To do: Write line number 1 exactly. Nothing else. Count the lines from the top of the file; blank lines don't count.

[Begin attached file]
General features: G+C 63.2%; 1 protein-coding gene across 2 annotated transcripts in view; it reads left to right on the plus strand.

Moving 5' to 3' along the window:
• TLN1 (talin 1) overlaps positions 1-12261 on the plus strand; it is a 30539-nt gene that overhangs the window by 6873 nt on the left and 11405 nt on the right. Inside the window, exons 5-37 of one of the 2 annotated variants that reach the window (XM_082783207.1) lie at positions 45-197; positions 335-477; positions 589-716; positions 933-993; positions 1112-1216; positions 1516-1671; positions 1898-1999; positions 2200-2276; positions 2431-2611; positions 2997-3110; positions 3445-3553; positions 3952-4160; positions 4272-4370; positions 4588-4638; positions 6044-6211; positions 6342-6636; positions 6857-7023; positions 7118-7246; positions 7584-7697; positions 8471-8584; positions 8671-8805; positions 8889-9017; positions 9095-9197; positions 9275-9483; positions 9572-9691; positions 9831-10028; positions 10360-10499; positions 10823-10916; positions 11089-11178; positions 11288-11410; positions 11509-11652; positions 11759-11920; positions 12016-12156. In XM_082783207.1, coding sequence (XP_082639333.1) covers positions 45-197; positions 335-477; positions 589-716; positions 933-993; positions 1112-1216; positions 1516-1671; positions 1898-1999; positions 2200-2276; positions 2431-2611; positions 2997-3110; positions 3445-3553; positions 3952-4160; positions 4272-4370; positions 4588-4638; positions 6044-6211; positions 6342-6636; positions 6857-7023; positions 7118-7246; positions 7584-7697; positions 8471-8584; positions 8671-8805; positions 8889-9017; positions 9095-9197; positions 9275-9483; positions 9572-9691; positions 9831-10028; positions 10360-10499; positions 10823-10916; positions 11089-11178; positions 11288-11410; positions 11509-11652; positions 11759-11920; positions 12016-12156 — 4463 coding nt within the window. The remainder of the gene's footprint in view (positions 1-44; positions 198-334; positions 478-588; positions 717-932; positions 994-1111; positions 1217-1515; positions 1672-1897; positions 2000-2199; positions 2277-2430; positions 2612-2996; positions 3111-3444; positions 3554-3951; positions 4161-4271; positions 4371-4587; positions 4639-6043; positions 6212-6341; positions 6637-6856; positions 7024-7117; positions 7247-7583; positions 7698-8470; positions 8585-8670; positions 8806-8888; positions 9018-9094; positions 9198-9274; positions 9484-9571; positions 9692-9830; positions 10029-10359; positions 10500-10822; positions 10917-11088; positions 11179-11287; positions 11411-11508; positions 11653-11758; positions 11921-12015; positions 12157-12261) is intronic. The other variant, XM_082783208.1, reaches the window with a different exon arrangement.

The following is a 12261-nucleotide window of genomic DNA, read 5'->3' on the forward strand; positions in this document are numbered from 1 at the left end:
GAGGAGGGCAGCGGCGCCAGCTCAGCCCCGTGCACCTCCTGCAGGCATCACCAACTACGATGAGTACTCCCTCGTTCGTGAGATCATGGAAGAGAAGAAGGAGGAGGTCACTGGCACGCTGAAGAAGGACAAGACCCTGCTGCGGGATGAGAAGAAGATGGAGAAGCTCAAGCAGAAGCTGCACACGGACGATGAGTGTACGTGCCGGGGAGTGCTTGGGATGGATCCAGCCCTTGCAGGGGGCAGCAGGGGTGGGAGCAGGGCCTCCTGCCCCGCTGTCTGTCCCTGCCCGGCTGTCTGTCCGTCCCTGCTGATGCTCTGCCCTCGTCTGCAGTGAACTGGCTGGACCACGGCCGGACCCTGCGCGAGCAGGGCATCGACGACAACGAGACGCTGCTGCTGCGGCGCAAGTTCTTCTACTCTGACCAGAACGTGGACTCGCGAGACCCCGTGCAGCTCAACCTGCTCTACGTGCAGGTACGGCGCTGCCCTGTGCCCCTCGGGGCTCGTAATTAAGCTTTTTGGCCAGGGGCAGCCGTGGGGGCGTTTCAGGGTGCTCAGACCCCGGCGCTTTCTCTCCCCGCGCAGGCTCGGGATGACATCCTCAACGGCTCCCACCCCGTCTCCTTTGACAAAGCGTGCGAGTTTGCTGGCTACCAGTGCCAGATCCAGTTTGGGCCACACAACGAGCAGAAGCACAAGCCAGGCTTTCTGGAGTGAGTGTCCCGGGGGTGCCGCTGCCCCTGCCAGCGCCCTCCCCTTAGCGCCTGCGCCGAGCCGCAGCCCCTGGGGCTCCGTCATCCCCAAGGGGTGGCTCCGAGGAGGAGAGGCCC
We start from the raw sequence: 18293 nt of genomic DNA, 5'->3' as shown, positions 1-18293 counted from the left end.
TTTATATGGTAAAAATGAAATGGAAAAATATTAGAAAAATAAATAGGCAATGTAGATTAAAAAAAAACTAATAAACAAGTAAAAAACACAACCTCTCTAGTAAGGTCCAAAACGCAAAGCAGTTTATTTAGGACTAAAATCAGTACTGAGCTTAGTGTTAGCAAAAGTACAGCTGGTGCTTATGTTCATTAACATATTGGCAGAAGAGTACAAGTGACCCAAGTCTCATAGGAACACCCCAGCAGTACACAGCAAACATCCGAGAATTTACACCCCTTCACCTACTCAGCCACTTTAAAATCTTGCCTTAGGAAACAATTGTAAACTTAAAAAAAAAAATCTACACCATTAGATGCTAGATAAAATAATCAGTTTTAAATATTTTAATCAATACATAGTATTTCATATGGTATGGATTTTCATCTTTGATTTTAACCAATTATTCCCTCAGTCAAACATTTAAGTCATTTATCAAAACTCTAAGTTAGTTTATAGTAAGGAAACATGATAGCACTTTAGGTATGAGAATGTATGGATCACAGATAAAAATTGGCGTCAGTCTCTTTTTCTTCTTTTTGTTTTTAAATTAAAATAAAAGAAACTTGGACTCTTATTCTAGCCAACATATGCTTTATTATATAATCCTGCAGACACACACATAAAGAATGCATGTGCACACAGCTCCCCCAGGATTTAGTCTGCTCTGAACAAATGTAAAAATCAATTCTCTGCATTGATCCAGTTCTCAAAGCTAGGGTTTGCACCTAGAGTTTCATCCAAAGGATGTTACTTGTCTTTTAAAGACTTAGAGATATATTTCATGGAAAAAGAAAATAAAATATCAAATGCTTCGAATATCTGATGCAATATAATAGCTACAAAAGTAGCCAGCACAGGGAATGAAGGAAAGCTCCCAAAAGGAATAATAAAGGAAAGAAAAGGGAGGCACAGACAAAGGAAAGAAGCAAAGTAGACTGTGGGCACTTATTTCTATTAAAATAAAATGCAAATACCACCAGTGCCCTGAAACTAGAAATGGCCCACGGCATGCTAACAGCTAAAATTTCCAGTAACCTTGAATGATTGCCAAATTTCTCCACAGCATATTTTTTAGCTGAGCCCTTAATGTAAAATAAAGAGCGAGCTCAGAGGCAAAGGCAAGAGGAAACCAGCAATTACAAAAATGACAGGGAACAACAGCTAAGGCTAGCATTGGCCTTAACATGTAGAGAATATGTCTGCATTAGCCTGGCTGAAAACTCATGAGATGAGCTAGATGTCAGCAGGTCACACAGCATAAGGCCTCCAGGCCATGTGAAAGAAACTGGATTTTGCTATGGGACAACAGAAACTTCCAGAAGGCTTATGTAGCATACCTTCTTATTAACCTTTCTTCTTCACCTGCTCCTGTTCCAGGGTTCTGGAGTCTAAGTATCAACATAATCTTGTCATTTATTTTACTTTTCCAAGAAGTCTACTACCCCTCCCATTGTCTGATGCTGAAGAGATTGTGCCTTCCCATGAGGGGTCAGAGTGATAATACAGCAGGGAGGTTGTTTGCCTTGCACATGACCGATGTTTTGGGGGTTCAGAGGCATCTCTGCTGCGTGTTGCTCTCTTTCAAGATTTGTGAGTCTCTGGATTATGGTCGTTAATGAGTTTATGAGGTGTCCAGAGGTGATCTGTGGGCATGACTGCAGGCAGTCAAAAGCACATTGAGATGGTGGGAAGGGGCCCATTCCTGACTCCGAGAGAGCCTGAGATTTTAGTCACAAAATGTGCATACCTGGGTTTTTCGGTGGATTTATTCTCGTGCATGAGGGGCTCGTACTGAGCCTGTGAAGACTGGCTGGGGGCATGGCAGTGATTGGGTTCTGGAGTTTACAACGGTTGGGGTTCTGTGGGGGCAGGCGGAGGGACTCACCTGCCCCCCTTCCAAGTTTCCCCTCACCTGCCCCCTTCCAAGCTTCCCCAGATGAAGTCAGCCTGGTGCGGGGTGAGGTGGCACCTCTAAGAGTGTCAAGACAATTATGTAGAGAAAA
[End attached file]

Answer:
General features: G+C 63.2%; 1 protein-coding gene across 2 annotated transcripts in view; it reads left to right on the plus strand.